Meet Al. Al's been dead for around 150 million years (gutted) and as an Allosaurus, was pretty much the predator to be most scared of in the Jurassic period (as well as being the forerunner to the T rex). If you're in the market for a one-on-one with our Al, as luck would have it, The Lapworth Museum of Geology reopened on Friday, and they're giving him a place to crash until he can get back on good terms with his therepod dinosaur crew. Following an extensive £2.7m redevelopment, the completely free museum, which is open daily and housed on the University of Birmingham's campus has got 3.5 billion years of history to get to grips with. The team has also unveiled plans to open a theme park containing cloned dinosaurs on a remote tropical island called Isla Nubar. They haven't.


There are two kinds of scary: Donald Trump scary, and someone-coming-up-behind-you-while-you-listen-to-a-podcast scary. The Conjuring 2 excels at the latter, and isn’t too bad at the former. This time, we’re in a well-realised Seventies London, where the paranormal investigators of the first film examine a fictionalised version of the Enfield haunting. Saw director James Wan, and leads Vera Farmiga and Patrick Wilson, are absolute pros at selling hokey material. Great fun. Times


Digbeth's adding to its venerable collection of body art this Saturday, with over 120 street artists (including Eins 29, whose work is pictured), across 18 spots, in the name of City of Colours. Forced to take a break last year due to funding (well, lack thereof), the team is back with a huge affordable art fair, retro gaming, battling of the illustration variety, a gorilla party in a car park, giant doodling wall and more graffiti than we ever imagined could be legal. From 11am 'til 8pm on Saturday. More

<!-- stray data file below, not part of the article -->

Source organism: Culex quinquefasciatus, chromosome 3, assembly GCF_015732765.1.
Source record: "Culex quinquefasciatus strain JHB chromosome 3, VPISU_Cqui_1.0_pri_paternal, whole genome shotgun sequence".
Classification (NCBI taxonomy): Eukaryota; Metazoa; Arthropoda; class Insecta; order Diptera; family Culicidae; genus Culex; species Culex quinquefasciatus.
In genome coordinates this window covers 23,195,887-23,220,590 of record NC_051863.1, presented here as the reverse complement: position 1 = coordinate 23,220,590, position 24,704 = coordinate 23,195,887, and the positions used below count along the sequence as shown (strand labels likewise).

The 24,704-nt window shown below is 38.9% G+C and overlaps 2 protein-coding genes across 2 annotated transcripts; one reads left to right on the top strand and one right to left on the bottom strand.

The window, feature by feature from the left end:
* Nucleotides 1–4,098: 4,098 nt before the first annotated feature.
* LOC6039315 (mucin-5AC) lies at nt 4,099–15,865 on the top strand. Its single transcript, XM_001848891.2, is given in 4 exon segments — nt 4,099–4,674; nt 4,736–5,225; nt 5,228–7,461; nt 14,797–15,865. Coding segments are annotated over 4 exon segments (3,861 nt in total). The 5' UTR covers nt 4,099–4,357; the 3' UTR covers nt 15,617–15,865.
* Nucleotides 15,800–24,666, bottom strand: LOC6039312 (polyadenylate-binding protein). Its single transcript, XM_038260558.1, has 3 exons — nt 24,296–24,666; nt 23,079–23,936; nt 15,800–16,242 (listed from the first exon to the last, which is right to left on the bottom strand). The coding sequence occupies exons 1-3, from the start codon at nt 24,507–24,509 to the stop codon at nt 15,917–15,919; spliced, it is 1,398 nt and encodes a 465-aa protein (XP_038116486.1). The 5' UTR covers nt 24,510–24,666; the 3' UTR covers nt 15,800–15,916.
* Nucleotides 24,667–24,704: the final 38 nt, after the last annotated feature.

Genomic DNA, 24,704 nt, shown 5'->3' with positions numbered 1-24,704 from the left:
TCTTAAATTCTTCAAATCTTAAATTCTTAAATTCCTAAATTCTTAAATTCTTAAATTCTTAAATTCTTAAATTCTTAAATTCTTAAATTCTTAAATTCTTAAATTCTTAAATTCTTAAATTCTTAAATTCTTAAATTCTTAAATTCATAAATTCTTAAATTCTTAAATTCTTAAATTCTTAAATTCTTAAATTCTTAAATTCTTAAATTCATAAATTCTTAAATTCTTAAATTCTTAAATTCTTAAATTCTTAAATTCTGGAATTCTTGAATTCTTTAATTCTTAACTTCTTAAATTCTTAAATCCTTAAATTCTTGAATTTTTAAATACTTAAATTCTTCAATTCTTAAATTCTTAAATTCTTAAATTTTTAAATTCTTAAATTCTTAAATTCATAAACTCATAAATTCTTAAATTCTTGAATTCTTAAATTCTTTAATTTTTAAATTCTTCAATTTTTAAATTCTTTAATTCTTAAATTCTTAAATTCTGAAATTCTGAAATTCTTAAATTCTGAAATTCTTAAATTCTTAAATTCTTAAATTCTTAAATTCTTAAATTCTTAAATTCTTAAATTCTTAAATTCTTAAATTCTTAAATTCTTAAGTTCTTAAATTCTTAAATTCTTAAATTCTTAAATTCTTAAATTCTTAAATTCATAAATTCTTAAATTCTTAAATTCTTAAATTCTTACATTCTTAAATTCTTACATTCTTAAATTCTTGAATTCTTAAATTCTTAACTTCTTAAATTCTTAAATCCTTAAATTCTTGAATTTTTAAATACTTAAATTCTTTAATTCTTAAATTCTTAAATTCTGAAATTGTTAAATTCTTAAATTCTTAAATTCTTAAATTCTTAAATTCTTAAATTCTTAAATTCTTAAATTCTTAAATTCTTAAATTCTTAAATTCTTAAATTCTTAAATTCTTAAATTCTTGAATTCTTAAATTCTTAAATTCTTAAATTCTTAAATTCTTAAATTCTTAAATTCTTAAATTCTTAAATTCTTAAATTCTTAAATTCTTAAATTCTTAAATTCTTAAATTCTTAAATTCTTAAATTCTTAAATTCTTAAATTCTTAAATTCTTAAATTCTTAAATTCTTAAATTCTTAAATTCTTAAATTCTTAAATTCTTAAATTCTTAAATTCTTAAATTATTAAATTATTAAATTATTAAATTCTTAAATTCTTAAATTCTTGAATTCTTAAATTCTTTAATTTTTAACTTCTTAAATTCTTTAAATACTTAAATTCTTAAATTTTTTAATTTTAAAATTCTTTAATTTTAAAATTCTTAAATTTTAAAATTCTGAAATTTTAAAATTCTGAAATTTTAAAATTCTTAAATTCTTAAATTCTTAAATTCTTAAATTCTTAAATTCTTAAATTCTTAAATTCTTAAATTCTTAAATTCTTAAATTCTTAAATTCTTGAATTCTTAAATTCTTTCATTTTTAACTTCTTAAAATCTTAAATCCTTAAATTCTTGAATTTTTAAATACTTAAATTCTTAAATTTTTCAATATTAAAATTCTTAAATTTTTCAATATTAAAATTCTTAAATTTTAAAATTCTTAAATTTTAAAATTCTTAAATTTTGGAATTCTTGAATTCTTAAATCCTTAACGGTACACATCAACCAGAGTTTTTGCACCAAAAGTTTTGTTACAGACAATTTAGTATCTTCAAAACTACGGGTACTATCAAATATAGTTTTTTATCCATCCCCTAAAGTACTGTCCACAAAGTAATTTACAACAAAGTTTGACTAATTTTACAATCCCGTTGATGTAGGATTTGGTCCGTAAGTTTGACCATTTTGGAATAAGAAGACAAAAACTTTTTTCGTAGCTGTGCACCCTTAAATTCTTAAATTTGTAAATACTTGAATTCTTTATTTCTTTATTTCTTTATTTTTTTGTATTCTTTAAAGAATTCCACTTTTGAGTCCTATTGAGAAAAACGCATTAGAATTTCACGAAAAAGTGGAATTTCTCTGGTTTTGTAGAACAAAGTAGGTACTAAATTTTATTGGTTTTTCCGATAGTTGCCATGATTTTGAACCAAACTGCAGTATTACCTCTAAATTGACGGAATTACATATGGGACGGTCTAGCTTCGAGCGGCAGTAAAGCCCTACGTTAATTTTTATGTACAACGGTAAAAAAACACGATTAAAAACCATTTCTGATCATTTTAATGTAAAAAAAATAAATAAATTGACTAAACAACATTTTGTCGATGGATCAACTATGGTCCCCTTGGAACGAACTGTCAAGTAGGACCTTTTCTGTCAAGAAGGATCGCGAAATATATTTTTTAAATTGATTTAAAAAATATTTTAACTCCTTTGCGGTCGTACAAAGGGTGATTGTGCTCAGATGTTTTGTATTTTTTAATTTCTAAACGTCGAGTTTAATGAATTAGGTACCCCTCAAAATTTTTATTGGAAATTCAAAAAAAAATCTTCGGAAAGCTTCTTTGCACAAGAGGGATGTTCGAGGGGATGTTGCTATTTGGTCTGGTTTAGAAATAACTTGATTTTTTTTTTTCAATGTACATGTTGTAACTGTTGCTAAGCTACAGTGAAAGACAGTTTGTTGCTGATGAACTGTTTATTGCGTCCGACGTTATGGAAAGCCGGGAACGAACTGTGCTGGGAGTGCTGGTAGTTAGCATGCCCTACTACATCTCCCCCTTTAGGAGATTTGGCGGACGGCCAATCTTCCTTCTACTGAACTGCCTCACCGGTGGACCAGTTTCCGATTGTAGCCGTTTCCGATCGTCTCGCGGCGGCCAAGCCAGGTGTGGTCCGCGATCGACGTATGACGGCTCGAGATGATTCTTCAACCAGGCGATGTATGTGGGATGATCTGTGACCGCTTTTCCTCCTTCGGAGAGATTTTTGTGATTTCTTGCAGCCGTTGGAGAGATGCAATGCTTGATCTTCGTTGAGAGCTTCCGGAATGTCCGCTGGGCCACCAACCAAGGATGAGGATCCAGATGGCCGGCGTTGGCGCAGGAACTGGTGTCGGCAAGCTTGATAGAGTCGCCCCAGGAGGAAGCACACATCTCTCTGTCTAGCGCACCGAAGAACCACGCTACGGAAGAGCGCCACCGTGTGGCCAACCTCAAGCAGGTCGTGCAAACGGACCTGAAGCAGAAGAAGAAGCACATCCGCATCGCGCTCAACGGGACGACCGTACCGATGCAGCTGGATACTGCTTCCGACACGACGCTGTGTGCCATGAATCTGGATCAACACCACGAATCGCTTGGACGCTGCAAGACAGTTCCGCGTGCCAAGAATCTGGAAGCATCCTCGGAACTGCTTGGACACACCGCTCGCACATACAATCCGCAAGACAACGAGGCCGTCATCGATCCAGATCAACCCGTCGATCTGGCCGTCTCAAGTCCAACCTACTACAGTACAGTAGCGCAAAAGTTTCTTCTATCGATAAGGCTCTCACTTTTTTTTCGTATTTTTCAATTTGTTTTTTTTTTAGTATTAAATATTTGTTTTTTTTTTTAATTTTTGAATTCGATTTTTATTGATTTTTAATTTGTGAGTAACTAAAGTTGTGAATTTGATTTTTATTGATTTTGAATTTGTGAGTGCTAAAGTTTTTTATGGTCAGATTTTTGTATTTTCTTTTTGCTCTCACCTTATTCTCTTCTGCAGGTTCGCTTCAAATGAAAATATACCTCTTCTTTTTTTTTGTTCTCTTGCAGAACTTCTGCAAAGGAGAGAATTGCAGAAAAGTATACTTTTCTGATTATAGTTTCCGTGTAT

Venue: The Blue Piano, 24-26 Harborne Road, Edgbaston, B15 3AA; website
Choice: Singapore Carrot Cake (£5.25) Chooser: Chef patron, Siew Kuan

When Siew Kuan and her husband decided to launch a Southeast Asian restaurant, Siew's starting point was the family recipes she distinctly remembered as superior to the food she received at her friend's homes, growing up in Singapore. Based on the recipe Siew's sister perfected at her hawker stall, the "carrot cake" is in fact a homemade savoury rice cake (taken as a starter) which adeptly and surprisingly combines carrot, mooli, chilli and a mixture of spices the kitchen are not for revealing. Topped off with a bit more chilli, spring onion, egg and Asian radish, the dish is street food at its absolute best—gloriously fresh, dripping with authenticity and providing textures and tastes that, simply put, will make your mouth whoop. The big hitting beef rendang nasi lemak (Edgbaston's answer to a traditional Malay picnic) and the grilled black peppered pork ribs were also both serious contenders for the pick this week. Listen to Siew and you can't fail to order well. Menu
  • All things Martini are happening at 40 St Paul's, this Sunday, at 6pm. From the classic to the 1904 Dry, sup, discuss and even mix your own. Tickets are £25 + booking fee
  • Monday night jazz is back at Yorks Stephenson Street. From 7pm each week, the team's digs have grown considerably since our last visit. Full line up
  • Get a seat, a drink and actual sight of a big screen for this afternoon's local derby as well as Monday night's football-based date with Slovakia. The Mockingbird's opening up its cinema. Genius. More
  • Can't make it to Edinburgh this year? Catch Ben Hanlin (8 July), Zoe Lyons (9 July) and Ed Gamble (16 July) previewing their acts at The Old Rep Theatre. Tickets from £8
  • Tickets for Shock & Gore Festival are now on sale. There's even a screening of the world's only vampire snooker musical.
"Your scientists were so preoccupied with whether or not they could that they didn't stop to think if they should." 
- Dr. Ian Malcolm, Jurassic Park
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WORDS: Katy Drohan, Andrew Lowry
IMAGES: Chris Talbot (Berrow Beach)